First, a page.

Hastings Direct.

Important - Coronavirus update

In line with guidance from the Government and to help look after our colleagues, we now have a limited number of staff in the office. During this time, we're committed to supporting you in the best way we can. We'll be here throughout to keep you updated so make sure to check back regularly.

  • At this time, please help us to prioritise essential calls by using our online services.
    • If you're a car customer you can use MyAccount or the app to make policy changes or payments, including changing your payment date, checking your documents or to report or track a claim (MyAccount only).
    • If you're a home, bike or van customer, or for any customers wishing to cancel their insurance, please use our online forms.
  • If you do phone, we will only be able to deal with your query if:
    • You're in a vulnerable situation or an NHS or frontline health┬ácare worker who can't easily access our online services, or
    • You are worried about making future payments, or
    • Your policy is due to renew in less than a week and you're concerned the policy is no longer suitable for you, or
    • You need to make a claim and your vehicle is un-driveable or if you need urgent roadside assistance.
  • For all other queries, including buying a new policy, please first read our Coronavirus FAQs for the latest advice and how to use our online services.
  • Our opening hours have changed to: Monday to Friday 9am - 6pm, Saturday 10am - 2pm and Sunday Closed. If do you need to call us, please bear with us as it may take us longer to answer your call. We're sorry for any inconvenience this causes you.

Read our Coronavirus FAQs

How to beat driver fatigue on long journeys

According to the Department of Transport's THINK! campaign, nearly a fifth of accidents on major roads are sleep-related.

A sleepy driver.

Crashes involving drivers falling asleep tend to be high-speed crashes, as drivers don't brake before crashing, resulting in a high risk of death or serious injury.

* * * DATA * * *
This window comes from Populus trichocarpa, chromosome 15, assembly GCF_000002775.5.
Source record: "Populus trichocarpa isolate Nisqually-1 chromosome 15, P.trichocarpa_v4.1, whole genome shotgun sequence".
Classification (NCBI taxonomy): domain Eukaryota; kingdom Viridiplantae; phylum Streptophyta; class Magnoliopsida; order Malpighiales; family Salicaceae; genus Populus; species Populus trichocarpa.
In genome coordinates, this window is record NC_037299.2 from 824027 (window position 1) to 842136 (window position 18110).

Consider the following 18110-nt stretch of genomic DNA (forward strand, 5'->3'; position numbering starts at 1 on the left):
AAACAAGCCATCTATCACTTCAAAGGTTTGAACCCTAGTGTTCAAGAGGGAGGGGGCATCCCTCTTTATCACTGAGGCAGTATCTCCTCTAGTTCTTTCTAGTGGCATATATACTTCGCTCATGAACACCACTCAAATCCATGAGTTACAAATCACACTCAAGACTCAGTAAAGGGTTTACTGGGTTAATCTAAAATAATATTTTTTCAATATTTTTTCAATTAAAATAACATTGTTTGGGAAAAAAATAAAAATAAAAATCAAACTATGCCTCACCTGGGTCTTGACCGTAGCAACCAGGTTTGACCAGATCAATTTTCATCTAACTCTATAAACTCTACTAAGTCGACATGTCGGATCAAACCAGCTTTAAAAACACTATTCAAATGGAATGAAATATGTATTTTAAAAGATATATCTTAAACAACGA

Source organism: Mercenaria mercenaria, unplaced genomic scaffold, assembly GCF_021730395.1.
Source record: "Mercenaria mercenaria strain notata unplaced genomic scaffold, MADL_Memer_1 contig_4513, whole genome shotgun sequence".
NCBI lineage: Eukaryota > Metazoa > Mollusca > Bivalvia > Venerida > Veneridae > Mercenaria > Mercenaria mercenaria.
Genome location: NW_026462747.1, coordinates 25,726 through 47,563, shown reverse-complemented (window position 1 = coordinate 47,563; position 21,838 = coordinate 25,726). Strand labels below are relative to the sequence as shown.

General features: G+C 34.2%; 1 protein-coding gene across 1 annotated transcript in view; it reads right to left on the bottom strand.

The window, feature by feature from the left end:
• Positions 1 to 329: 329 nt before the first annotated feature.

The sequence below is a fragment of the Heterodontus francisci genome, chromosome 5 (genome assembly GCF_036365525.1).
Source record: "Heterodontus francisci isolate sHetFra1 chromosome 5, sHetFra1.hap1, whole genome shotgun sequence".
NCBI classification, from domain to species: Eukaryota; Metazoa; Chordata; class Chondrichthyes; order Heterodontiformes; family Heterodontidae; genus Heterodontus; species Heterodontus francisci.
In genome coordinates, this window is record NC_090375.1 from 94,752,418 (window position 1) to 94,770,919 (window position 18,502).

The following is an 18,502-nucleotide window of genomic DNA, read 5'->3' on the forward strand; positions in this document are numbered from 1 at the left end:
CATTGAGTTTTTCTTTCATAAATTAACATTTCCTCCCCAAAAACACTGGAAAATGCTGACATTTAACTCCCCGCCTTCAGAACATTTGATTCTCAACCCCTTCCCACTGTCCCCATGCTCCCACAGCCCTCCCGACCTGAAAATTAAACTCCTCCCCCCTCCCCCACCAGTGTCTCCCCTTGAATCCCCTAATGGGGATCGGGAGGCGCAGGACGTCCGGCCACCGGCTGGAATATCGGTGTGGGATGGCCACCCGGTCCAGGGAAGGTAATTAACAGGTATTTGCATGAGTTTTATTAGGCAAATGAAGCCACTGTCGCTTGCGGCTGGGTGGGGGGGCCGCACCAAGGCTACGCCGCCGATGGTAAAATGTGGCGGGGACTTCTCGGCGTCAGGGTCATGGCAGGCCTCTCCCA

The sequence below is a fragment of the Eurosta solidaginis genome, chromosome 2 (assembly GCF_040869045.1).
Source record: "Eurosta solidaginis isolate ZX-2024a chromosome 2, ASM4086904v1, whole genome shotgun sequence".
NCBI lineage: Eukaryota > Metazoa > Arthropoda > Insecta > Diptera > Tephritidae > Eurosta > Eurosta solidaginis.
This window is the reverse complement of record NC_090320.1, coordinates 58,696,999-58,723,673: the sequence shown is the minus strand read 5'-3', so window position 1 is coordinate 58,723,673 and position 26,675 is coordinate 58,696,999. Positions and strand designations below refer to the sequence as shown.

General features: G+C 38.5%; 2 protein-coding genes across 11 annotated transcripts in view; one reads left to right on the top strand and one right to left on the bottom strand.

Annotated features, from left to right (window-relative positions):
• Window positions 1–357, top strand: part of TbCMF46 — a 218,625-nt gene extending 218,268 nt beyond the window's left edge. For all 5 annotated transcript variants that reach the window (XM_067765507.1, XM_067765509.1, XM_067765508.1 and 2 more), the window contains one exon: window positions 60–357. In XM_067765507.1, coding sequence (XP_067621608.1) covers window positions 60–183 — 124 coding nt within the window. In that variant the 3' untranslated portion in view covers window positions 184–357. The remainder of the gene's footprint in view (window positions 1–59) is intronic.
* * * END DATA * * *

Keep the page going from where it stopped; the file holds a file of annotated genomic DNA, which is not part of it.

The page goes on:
But it's not just falling asleep at the wheel that's a risk. Drowsy driving can be as dangerous as drink driving as motorists share many of the same impairments, such as difficulty focusing and slowed reaction time.

So, how can you beat driving tired?

In a study by road safety charity Brake and Cambridge Weight Plan, one in eight drivers admitted to nodding off at the wheel for a period of 2-30 seconds. That equates to 4 million people falling asleep while driving. To make sure you beat driver fatigue:

Did you know?

  • The most common time to fall asleep behind the wheel is between 2:00am–6:00am
  • The body clock also dips between 2:00pm–4:00pm making you feel tired
  • A micro sleep of just six seconds could mean you travel 200 meters on the motorway
  • Make sure you have plenty of rest before you set off, especially if you're driving early in the morning. It's recommended drivers have at least seven to eight hours of sleep. While this advice might seem obvious, research revealed driving on less than five hours can result in drivers having a one in 10 chance of staying awake on a long journey.
  • You should plan your journey before you set off to allow enough time to take breaks of at least 15 minutes every two hours or as soon as you start to feel tired or lose concentration.
  • Find a safe place to stop if you start to feel tired on your drive. Research found having a 15-minute nap is more effective at reducing driver fatigue than getting out and stretching your legs.
  • For a short-term solution, have a caffeinated drink. Allow the caffeine time to kick in by drinking it before taking a 15-minute nap.

Also remember the time of day can increase your risk of driving tired as your body clock reaches a natural dip.


All information is correct at time of publication. Hastings Direct cannot be held responsible for any misinformation displayed.

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